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Take Control of iTunes 12: The FAQ
Feb 15, 2017

Take Control of iTunes 12: The FAQ, Second Edition

Using iTunes can be easy and fun!

Using iTunes as a media hub is easy with time-tested advice from author Kirk McElhearn. Kirk, who also pens Macworld’s “The iTunes Guy” column, wrote this book to answer your questions about the many details of working with audio and video in iTunes, with notable coverage of Apple Music and iCloud Music Library and explanations of numerous iTunes quirks.

Whether you just want to play your media, or you want to go deeper with special features like Genius, Shuffle, Up Next, Apple Music, and podcasts, this carefully organized compendium of iTunes wisdom has the answers you need.

Kirk also looks at various ways of bringing audio and video into iTunes, tagging songs and videos so you can find them more easily later, creating playlists, sharing your library over a home network, and transferring media to an iPad, iPhone, or iPod.

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More Info

The book also covers:

Play: Learn the basics of playing audio and video. You’ll also find tips on making quick playlists with Genius and Up Next, and find out how to view lyrics while tunes play.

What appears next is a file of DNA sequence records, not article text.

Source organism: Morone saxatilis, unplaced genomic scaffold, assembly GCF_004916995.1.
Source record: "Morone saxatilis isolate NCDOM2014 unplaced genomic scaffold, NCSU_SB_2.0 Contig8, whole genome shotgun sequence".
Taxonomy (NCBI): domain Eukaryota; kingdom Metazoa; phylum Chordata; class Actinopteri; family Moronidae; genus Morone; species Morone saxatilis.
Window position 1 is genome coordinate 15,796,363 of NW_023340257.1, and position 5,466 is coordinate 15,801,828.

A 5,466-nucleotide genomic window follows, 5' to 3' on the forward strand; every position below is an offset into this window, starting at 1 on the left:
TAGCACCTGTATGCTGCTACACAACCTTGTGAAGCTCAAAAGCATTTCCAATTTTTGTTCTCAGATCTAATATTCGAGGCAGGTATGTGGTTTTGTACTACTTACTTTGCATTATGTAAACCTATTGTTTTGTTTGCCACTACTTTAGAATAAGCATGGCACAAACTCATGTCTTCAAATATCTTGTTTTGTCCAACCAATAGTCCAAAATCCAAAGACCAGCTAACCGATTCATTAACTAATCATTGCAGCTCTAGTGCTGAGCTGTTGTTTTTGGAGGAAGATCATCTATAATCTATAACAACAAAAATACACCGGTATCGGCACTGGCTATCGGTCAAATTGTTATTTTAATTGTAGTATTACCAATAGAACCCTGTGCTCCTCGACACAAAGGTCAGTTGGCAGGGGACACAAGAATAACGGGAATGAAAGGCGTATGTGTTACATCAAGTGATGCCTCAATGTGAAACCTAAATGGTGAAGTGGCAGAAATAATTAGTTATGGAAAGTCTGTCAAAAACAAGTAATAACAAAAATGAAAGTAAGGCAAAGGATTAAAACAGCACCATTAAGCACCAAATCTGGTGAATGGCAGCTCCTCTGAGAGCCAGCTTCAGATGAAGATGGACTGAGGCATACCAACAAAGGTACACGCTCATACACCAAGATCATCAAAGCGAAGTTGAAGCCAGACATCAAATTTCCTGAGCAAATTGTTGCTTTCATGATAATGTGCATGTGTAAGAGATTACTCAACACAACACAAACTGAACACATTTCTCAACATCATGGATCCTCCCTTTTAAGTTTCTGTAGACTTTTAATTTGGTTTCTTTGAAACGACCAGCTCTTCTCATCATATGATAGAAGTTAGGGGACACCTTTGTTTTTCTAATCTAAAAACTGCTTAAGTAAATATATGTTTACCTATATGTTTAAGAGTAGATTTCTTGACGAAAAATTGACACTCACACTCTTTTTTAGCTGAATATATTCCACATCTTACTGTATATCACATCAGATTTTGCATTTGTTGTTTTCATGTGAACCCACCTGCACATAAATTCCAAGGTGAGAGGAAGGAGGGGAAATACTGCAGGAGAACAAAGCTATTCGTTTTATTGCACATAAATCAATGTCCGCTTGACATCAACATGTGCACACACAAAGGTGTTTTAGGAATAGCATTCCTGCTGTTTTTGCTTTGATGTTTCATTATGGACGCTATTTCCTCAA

Stream and Cloud: What are the pros and cons of iCloud Music Library? How do Apple Music and iTunes Match figure out whether to upload your music when setting up your iCloud Music Library? What’s Beats 1? You’ll get answers to these questions and more.

Share: Whether you want to casually share a playlist from your laptop when visiting a friend or you want to make all your media available on all your home’s computers, you’ll find out how Media Sharing and Home Sharing make sharing possible.

Buy: Find tips on shopping in the iTunes Store, and get advice on sharing your purchases with family members and among your various Apple devices.

Podcasts: You’ll be sampling and subscribing to podcasts in no time with Kirk’s advice, plus you’ll pick a method of syncing podcast episodes to your iPhone or iPad and even learn about creating your own podcast station.

Tag: Tags are descriptive bits of information — called “metadata” — that can describe your media. Learn which tags to bother changing, how to work with the Love tag, the best ways to add lyrics and album art, and more.

View: iTunes has more views than you can shake a stick at (much as you might want to). Get the scoop on switching between views, displaying album art, opening the handy column browser, and more.

Organize: Make a simple playlist of romantic songs, workout songs, Apple Watch songs, or whatever theme you like. You’ll learn how to create smart playlists that, for example, comprise only your 5-star faves or only tunes you haven’t heard recently. You’ll also find help with operational issues like dealing with multiple libraries and adjusting where iTunes stores your media files.

Sync: You’ve put all your media in iTunes… now, how do you transfer it to a mobile Apple device such as an iPhone or an old-school iPod? Learn the best approach for your situation.

Rip: Add content to iTunes with Kirk’s detailed steps for “ripping” music CDs and audiobooks. If you want to rip audiobook CDs so they play nicely from iTunes, don’t miss this chapter!